Let’s face it – the Bible is a difficult read for many people, even for faithful Christians. Engaging with God’s word is even more of a challenge for children, too many of whom from a young age decide that the Bible is boring. How to do you captivate young people with the Bible without straying from scripture?
The answer might be the Power Bible, a comic book series produced in book format. Originally published in Korea, Green Egg Media has released the series, featuring chibi versions of Biblical characters, in the U.S. And it’s a surprising triumph.
Volume one of ten-book series, which spans from creation to Revelation, focuses on the book of Genesis. Developed with loving care, this first comic is wide-ranging in it’s content – Adam and Eve, Noah, and the patriarchs are all there. Even lesser known individuals, like Methuselah and Lamech, make appearances.
The comic sticks closely to the Bible, which means that, especially in Genesis, there are plenty of passages that are very adult in nature, featuring violence, slavery, and other troubling subject matter. But the strength of the Power Bible is that it chooses to remain scriptural, illustrating even difficult passages, albeit with children in mind (ex. deaths happen off the page). There’s this dichotomy that occurs which is wondrous – the power of God’s word is continually emphasized in every page of the book, but humor and cute illustrations soften this version of the bible for grade school children.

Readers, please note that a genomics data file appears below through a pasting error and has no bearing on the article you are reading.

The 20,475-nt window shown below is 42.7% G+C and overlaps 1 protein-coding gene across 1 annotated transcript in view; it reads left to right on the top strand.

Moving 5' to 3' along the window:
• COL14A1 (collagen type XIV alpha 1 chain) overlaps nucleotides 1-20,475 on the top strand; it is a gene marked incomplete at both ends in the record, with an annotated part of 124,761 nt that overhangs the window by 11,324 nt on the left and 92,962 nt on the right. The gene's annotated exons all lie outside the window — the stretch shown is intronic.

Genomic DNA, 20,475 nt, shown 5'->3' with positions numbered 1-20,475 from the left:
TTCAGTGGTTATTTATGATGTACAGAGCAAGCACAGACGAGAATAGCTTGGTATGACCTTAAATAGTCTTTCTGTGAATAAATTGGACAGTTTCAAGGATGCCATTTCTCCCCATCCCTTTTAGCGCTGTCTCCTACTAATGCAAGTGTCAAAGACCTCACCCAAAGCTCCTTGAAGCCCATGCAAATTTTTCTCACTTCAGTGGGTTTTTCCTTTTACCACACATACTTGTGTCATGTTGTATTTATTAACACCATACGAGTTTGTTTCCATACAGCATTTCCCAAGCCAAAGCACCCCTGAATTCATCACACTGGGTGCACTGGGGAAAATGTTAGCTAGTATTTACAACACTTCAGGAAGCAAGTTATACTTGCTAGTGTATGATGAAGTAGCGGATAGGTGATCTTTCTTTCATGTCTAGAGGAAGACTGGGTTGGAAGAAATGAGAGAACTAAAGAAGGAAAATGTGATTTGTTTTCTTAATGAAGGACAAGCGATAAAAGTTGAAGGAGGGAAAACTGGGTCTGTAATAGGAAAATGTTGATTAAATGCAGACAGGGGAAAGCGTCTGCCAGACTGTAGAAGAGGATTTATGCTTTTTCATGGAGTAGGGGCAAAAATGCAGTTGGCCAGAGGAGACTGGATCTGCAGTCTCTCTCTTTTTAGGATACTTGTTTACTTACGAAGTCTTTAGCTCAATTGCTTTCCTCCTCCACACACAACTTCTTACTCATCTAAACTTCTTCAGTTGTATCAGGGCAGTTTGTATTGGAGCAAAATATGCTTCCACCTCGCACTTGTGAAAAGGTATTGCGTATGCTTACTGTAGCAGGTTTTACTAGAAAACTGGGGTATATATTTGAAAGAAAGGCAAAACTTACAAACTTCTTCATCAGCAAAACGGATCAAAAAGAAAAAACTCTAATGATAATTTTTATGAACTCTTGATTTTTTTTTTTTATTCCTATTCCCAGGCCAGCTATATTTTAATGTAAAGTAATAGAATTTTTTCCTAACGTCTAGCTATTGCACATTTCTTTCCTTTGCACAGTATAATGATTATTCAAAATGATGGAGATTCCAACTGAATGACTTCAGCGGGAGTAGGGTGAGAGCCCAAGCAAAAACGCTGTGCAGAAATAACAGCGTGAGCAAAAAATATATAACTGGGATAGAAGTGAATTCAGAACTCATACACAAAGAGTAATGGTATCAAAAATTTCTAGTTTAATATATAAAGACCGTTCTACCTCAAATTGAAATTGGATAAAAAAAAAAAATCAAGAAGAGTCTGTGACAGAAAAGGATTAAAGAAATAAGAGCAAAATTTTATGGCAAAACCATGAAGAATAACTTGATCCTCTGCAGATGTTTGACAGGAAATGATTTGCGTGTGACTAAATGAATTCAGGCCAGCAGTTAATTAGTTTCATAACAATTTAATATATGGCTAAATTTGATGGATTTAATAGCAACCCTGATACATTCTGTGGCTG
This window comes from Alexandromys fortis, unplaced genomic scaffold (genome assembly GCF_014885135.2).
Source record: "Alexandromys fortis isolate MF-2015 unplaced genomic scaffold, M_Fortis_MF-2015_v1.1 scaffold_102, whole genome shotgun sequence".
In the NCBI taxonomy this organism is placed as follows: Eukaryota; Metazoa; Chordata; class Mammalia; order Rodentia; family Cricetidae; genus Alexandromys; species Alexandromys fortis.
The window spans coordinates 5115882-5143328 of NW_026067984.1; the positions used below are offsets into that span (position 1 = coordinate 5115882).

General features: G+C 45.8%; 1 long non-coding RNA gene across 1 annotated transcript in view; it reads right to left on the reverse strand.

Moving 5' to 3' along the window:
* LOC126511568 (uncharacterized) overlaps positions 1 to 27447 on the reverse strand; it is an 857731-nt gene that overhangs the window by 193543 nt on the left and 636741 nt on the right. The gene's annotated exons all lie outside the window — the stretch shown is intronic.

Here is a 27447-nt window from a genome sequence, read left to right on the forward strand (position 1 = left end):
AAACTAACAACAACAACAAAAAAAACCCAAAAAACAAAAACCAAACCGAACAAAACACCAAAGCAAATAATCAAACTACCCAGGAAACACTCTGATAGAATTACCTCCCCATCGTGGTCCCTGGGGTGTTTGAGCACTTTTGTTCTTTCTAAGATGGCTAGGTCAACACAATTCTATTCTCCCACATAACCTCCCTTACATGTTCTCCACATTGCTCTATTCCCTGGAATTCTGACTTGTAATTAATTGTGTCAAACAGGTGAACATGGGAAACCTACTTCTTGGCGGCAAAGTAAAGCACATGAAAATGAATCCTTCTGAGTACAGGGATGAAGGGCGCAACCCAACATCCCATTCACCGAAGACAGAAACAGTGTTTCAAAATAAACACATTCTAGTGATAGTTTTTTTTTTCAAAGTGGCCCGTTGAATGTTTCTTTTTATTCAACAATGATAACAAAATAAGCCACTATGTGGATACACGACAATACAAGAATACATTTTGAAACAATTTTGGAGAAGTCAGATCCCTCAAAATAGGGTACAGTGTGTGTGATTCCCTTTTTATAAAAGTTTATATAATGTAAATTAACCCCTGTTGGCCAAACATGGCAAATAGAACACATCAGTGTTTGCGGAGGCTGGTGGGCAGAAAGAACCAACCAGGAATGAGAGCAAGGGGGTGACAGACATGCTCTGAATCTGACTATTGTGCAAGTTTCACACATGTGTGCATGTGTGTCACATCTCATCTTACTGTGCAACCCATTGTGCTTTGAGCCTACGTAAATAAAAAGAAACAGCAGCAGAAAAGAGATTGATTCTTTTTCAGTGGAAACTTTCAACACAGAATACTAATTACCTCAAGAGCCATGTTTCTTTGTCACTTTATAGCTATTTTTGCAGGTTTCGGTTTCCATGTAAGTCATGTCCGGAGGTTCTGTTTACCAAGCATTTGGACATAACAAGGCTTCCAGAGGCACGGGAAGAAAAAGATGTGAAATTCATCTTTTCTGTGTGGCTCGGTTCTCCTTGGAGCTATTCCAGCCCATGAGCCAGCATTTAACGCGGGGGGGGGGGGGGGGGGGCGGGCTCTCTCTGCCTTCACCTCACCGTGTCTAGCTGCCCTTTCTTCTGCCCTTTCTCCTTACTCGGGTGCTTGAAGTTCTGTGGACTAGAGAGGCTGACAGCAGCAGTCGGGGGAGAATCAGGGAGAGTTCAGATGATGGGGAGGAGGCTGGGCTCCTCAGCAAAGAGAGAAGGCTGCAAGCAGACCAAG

Adults may enjoy it, too. I found certain passages particularly captivating, including the very beginning of the comic, which illustrates the creation story in a majestic and powerful way. The quality of the illustrations, writing, and editing are all very high, and I especially liked the beautifully done chapter breaks.
Book One also reads well as one cohesive account. Transitions between individual tales in this Genesis account are keenly done; it’s clear that you’re reading one large tale with many parts, rather than a disjointed story. This cohesiveness, though, also points out my one key issue with the book. Many recent children’s bibles and devotionals mention Jesus throughout Old Testament narratives, pointing out the significance of these stories in relation to God’s ultimate redemptive plan. This more straight-forward telling of the Bible does not.
Still, what the Power Bible does do is extraordinary – it appeals to the visual senses without dumbing down scripture. A comic book that does this has been sorely needed. The Manga Bible has received excellent reviews, but it’s not for young children. Another manga bible, simply titled The Bible, is not only aimed at older audiences, but was obviously created by those who don’t treasure the word. It’s worth pointing out again that the staff that created and edited the Power Bible obviously has much love for the material, and for children, who will enjoy it.
But don’t take my word for it – here’s my six-year-old son’s review after reading Book One:
If you can teach kids to love the word of God – not a commentary, not a devotional, but scripture itself – you’ve done something mighty. You’ve created an important work that going to change children’s lives – now and for eternity.
I have a critical eye for Christian work, especially that aimed at children, but as you can see in my review above, I highly recommend the Power Bible. If you’d like to purchase it, Green Egg Media has been kind of enough to offer a special promotion for Beneath the Tangles readers. When checking out, type in the code TANGLES50 to receive 50% off volume one, or TANGLESSET for 30% off the complete set of OT and NT comics.